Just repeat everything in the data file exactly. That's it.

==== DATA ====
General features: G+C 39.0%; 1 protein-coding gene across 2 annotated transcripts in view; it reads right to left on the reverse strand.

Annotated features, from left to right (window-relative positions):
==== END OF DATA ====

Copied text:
General features: G+C 39.0%; 1 protein-coding gene across 2 annotated transcripts in view; it reads right to left on the reverse strand.

Annotated features, from left to right (window-relative positions):